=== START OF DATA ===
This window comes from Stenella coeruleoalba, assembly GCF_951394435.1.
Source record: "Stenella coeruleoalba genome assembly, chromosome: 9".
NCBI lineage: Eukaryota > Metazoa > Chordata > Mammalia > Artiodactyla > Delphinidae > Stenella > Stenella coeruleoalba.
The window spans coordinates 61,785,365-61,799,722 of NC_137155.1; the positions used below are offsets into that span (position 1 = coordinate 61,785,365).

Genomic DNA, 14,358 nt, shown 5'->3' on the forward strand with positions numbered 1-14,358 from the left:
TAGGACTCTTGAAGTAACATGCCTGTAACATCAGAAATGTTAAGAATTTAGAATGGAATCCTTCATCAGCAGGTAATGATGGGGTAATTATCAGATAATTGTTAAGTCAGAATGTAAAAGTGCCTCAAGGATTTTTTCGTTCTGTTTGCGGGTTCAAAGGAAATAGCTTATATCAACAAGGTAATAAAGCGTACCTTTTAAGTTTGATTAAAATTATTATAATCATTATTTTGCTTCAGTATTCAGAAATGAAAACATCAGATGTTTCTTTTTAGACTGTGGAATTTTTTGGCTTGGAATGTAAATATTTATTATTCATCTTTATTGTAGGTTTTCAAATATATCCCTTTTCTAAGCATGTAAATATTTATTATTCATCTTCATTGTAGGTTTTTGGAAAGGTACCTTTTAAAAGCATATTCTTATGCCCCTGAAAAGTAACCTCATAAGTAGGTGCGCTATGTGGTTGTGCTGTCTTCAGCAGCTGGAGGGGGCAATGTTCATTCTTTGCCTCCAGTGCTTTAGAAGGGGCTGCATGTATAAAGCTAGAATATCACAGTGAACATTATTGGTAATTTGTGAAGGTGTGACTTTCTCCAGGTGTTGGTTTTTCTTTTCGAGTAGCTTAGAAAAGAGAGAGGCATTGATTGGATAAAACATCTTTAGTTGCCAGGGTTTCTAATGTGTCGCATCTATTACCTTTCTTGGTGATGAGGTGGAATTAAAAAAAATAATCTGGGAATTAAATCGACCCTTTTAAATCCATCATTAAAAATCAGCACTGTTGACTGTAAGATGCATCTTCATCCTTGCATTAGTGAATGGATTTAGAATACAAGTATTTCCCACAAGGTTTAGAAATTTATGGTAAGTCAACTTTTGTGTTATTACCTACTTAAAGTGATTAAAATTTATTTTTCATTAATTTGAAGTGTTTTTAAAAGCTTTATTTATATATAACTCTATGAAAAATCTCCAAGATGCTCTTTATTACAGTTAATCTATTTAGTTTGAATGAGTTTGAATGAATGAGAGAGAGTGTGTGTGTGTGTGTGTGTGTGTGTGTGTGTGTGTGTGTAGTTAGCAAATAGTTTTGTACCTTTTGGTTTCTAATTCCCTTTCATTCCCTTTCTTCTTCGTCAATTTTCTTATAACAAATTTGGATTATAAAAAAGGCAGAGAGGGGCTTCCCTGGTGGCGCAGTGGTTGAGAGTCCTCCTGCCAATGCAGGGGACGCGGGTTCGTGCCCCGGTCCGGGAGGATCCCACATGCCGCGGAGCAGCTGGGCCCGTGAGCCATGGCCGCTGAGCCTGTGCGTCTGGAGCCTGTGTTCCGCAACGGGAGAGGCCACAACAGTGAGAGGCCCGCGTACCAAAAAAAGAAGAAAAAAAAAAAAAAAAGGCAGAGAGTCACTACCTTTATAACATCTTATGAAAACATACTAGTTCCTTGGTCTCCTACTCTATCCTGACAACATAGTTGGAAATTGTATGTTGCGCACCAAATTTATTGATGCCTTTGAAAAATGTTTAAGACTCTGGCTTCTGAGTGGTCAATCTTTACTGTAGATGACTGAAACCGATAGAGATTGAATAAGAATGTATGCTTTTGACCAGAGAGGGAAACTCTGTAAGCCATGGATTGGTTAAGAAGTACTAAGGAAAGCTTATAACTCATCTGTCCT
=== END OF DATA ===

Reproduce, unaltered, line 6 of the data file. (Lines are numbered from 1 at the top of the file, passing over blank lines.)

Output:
TAGGACTCTTGAAGTAACATGCCTGTAACATCAGAAATGTTAAGAATTTAGAATGGAATCCTTCATCAGCAGGTAATGATGGGGTAATTATCAGATAATTGTTAAGTCAGAATGTAAAAGTGCCTCAAGGATTTTTTCGTTCTGTTTGCGGGTTCAAAGGAAATAGCTTATATCAACAAGGTAATAAAGCGTACCTTTTAAGTTTGATTAAAATTATTATAATCATTATTTTGCTTCAGTATTCAGAAATGAAAACATCAGATGTTTCTTTTTAGACTGTGGAATTTTTTGGCTTGGAATGTAAATATTTATTATTCATCTTTATTGTAGGTTTTCAAATATATCCCTTTTCTAAGCATGTAAATATTTATTATTCATCTTCATTGTAGGTTTTTGGAAAGGTACCTTTTAAAAGCATATTCTTATGCCCCTGAAAAGTAACCTCATAAGTAGGTGCGCTATGTGGTTGTGCTGTCTTCAGCAGCTGGAGGGGGCAATGTTCATTCTTTGCCTCCAGTGCTTTAGAAGGGGCTGCATGTATAAAGCTAGAATATCACAGTGAACATTATTGGTAATTTGTGAAGGTGTGACTTTCTCCAGGTGTTGGTTTTTCTTTTCGAGTAGCTTAGAAAAGAGAGAGGCATTGATTGGATAAAACATCTTTAGTTGCCAGGGTTTCTAATGTGTCGCATCTATTACCTTTCTTGGTGATGAGGTGGAATTAAAAAAAATAATCTGGGAATTAAATCGACCCTTTTAAATCCATCATTAAAAATCAGCACTGTTGACTGTAAGATGCATCTTCATCCTTGCATTAGTGAATGGATTTAGAATACAAGTATTTCCCACAAGGTTTAGAAATTTATGGTAAGTCAACTTTTGTGTTATTACCTACTTAAAGTGATTAAAATTTATTTTTCATTAATTTGAAGTGTTTTTAAAAGCTTTATTTATATATAACTCTATGAAAAATCTCCAAGATGCTCTTTATTACAGTTAATCTATTTAGTTTGAATGAGTTTGAATGAATGAGAGAGAGTGTGTGTGTGTGTGTGTGTGTGTGTGTGTGTGTGTGTGTAGTTAGCAAATAGTTTTGTACCTTTTGGTTTCTAATTCCCTTTCATTCCCTTTCTTCTTCGTCAATTTTCTTATAACAAATTTGGATTATAAAAAAGGCAGAGAGGGGCTTCCCTGGTGGCGCAGTGGTTGAGAGTCCTCCTGCCAATGCAGGGGACGCGGGTTCGTGCCCCGGTCCGGGAGGATCCCACATGCCGCGGAGCAGCTGGGCCCGTGAGCCATGGCCGCTGAGCCTGTGCGTCTGGAGCCTGTGTTCCGCAACGGGAGAGGCCACAACAGTGAGAGGCCCGCGTACCAAAAAAAGAAGAAAAAAAAAAAAAAAAGGCAGAGAGTCACTACCTTTATAACATCTTATGAAAACATACTAGTTCCTTGGTCTCCTACTCTATCCTGACAACATAGTTGGAAATTGTATGTTGCGCACCAAATTTATTGATGCCTTTGAAAAATGTTTAAGACTCTGGCTTCTGAGTGGTCAATCTTTACTGTAGATGACTGAAACCGATAGAGATTGAATAAGAATGTATGCTTTTGACCAGAGAGGGAAACTCTGTAAGCCATGGATTGGTTAAGAAGTACTAAGGAAAGCTTATAACTCATCTGTCCT